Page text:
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Mar. 02, 2018

How to Answer the Question: Why Did You Leave Your last Job?

One of your first interview questions will most likely be regarding your previous employment. Not just what your title and job duties were but why you left—or if you’re still employed there, why you’re looking to leave.

While you’re busy trying to formulate a polite and professional response, remember that the interviewer is really trying to figure out the following:

  • Did you leave voluntarily?
  • How likely are you to jump ship?
  • How do you handle feelings about past employment?

Even if your first instinct is to talk about how much you think this new job is such a great opportunity, don’t avoid the question—chances are, if you had a completely positive experience you’d still be employed there.

So why did you leave your last job?

You didn’t like your boss

Nor did you like your coworkers, management team, and come to think of it you weren’t too thrilled with the receptionist either. Most employees leave a job because of dissatisfaction with the people they work with. Think about why you didn’t see eye to eye. Was there no room for innovation? Was there low accountability? Identify what it was and put a spin on it—talk about how you’re looking forward to seeing that improvement in your new job.

“When new management stepped in, I realized that the company was going in a different direction than I was. I’m very interested in working as part of a team where fresh ideas are welcomed. It was a hard decision because I was invested in the mission of the company, but I know in the long-term this is the right choice for me.”

You weren’t being challenged

Every work opportunity is a chance to learn something new and build on your skills. But when you’ve stopped learning and stopped becoming engaged, it is time to move on. Employers look for employees who are motivated and willing to grow with their company, so use this to your advantage.

“After working at Mahalo Airlines for five years, I had the opportunity to work on multiple projects and develop a skillset for project management and strategic planning. But I realized that I was no longer being challenged the way that I used to be and with limited opportunities for growth, I decided it was time for me to find a position with upward mobility.”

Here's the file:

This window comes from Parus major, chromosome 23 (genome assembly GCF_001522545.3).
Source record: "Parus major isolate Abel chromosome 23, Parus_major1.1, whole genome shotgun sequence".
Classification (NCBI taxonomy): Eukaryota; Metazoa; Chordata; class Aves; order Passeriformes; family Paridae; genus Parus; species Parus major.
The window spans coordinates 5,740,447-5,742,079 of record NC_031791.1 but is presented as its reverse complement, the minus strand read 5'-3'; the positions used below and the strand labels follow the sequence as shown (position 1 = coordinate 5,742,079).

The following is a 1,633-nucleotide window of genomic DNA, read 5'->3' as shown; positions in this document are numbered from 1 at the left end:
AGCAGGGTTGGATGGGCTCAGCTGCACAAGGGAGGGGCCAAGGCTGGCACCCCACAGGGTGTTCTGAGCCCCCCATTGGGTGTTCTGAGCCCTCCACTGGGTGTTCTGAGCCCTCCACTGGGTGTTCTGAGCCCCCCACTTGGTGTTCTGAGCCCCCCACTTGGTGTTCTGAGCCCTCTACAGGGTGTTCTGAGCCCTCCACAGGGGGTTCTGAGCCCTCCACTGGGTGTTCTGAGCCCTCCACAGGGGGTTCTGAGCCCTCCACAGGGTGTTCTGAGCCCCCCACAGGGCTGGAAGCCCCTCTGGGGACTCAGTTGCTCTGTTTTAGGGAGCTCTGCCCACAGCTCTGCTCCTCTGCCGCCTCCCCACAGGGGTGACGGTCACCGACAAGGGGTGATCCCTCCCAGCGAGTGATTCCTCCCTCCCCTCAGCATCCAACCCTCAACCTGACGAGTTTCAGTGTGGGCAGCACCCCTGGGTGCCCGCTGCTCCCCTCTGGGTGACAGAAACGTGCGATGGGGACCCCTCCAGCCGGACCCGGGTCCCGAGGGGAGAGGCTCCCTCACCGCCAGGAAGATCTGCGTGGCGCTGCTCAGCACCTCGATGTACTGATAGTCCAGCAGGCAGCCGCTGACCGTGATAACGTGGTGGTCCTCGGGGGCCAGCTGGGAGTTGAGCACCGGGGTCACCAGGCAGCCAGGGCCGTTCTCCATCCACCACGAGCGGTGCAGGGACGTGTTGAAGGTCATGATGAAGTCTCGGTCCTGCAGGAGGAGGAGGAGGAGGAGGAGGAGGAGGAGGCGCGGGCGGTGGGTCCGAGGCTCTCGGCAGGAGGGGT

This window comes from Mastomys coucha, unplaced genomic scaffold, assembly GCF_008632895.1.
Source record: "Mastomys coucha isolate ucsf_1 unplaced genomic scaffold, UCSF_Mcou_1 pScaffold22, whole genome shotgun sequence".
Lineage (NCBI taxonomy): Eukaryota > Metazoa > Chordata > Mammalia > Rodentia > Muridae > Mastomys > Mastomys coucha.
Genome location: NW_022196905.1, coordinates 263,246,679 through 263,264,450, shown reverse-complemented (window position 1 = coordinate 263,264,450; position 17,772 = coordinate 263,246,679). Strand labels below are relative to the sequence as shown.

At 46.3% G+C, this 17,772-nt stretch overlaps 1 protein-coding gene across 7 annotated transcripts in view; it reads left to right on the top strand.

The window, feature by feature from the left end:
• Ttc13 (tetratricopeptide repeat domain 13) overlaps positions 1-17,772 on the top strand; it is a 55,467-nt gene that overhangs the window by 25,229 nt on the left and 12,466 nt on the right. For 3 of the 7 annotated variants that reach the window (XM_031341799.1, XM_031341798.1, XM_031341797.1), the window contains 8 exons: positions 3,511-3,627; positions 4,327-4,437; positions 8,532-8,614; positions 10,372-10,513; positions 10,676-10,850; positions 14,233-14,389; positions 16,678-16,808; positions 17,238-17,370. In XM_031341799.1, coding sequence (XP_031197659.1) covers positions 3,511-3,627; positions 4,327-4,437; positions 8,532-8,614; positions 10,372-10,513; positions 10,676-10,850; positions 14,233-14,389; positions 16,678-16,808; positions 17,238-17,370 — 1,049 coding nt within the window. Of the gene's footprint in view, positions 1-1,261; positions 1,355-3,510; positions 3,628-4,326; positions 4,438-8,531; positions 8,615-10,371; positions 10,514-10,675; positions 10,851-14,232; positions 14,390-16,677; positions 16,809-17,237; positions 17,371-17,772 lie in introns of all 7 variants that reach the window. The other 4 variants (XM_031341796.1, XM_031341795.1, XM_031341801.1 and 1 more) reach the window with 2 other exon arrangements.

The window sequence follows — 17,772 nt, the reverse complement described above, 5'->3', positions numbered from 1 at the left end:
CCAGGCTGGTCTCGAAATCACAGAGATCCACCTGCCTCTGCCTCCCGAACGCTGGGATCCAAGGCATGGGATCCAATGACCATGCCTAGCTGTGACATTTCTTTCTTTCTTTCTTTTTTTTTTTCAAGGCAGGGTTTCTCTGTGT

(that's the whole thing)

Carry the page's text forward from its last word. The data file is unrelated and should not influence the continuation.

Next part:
You were let go

If you were fired, own up to it and tell them why. Did the company have a phone policy that you violated? Were you not a good fit with the rest of the team? Talk about it and tell your interviewer what you learned from the experience.

“My previous employer had a very strict tardiness rule that I broke twice during a twelve month period. Getting my children up and ready in the morning was more difficult than I had anticipated. To ensure this isn’t a problem again, my wife takes them to school now in the morning since her work schedule is more flexible.”

Your circumstances changed

Life happens—people move, have children, go back to school, need to care for aging parents. No employer is going to frown upon a life transition, if you tell the truth. Be honest about what happened and where you are now.

“My husband and I moved from Kapolei to Kaneohe to be closer to my parents who agreed to help us out with day care. As much as I enjoyed the work, the commute took away an extra two hours each day which wasn’t going to work out for what my family needed in the long-run.”

The trick to acing this question is be honest about your situation while also being tactful. Instead of blaming your old job and all its quirks, address it, point to the positive, and move on.

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